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ARS Home » Plains Area » Lubbock, Texas » Cropping Systems Research Laboratory » Wind Erosion and Water Conservation Research » Research » Publications at this Location » Publication #369879

Research Project: Optimizing Water Use Efficiency for Environmentally Sustainable Agricultural Production Systems in Semi-Arid Regions

Location: Wind Erosion and Water Conservation Research

Title: Establishing an on-farm model to build soil health and productivity and sustain local food production systems in west texas

item EDWARDS, B - Texas Tech University
item WEINDORF, D - Texas Tech University
item DEB, S - Texas Tech University
item BAKR, N - Egypt National Research Center
item SLAUGHTER, L - Texas Tech University
item Acosta-Martinez, Veronica

Submitted to: ASA-CSSA-SSSA Annual Meeting Abstracts
Publication Type: Abstract Only
Publication Acceptance Date: 8/21/2019
Publication Date: 11/10/2019
Citation: Edwards, B., Weindorf, D.C., Deb, S.K., Bakr, N., Slaughter, L.C., Acosta Martinez, V. 2019. Establishing an on-farm model to build soil health and productivity and sustain local food production systems in west texas. ASA-CSSA-SSSA Annual Meeting Abstracts. 1.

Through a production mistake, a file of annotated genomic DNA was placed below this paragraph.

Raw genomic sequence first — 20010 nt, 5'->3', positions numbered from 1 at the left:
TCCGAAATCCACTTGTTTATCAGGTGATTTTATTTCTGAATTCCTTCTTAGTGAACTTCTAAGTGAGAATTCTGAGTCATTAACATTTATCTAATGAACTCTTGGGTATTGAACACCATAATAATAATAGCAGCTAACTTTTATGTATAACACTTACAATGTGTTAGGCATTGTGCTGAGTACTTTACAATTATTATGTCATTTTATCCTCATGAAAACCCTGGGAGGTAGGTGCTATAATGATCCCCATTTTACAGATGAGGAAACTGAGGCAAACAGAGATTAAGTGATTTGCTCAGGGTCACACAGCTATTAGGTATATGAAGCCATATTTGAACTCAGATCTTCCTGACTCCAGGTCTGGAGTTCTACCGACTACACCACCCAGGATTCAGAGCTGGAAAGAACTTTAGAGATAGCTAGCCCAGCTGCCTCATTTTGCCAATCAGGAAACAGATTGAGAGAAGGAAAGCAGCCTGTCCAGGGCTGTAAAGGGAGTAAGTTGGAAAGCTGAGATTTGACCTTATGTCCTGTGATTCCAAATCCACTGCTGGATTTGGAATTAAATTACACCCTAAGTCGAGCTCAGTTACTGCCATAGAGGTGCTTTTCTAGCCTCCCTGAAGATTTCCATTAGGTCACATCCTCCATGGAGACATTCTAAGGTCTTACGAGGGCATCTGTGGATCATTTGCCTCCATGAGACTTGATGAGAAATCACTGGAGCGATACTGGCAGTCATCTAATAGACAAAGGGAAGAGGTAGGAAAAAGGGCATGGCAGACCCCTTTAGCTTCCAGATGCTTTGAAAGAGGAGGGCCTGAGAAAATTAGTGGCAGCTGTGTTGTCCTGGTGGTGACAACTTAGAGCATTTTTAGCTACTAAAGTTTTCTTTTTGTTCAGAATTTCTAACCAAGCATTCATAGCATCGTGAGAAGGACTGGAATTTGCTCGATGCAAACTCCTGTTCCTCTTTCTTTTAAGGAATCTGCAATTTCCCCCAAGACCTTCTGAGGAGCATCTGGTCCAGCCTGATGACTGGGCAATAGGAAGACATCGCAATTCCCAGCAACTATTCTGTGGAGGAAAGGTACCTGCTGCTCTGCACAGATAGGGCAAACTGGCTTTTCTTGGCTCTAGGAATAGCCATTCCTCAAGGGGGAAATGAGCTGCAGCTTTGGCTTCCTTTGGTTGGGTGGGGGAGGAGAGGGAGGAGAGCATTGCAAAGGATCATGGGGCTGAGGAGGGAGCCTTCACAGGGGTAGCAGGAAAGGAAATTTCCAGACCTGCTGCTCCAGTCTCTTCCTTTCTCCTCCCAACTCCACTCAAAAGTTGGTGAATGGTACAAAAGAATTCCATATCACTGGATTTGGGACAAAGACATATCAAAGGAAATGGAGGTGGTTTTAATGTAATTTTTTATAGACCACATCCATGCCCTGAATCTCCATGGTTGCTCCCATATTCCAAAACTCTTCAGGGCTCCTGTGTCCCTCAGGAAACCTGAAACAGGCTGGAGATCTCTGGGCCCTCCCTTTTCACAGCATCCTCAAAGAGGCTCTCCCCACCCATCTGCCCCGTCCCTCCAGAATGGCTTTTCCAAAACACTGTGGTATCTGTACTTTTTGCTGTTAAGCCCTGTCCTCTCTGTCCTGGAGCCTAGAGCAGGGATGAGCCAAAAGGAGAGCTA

Interpretive Summary:

Technical Abstract: Maintaining soil health for a sustainable livestock system requires the continued capacity of the soil to perform critical ecosystem services. These services include infiltration and water storage, development of soil physical structure and stability, and cycling and transformation of plant-available nutrients by microbial communities. Developing and maintaining soil health can be difficult in semi-arid food production regions such as the Southern High Plains (SHP) of Texas, which are commonly subjected to periods of drought and extreme weather events. In this study, initial data is presented from a long-term soil health monitoring effort to characterize the effects of regenerative farming practices in a producer-managed local food system on the total and spatial response of soil biological, chemical, and physical properties. We measured soil microbial biomass and community structure, soil texture, soil test nutrients, soil pH and EC, total C and N, and soil organic matter in two fields that were recently converted from continuous cotton to either 1) No-tilled dryland pasture with a diverse grass-forb mix, rotationally grazed by cattle and chickens (West system), or 2) Tilled, irrigated bermudagrass pasture grazed by cattle only (East system). The results indicated that tillage and irrigation reduced the abundance of soil microbial biomass by 37% and arbuscular mycorrhizal fungi by 53% in the East system compared to the West system. We also found increased salinity in the East pasture (0.726 dS/m) compared to cattle and poultry grazing of diverse forage mixtures in the West pasture (0.442 dS/m). Measuring differences in soil microbial communities and other soil health indicators provide a framework to determine how management practices influence soil health with time.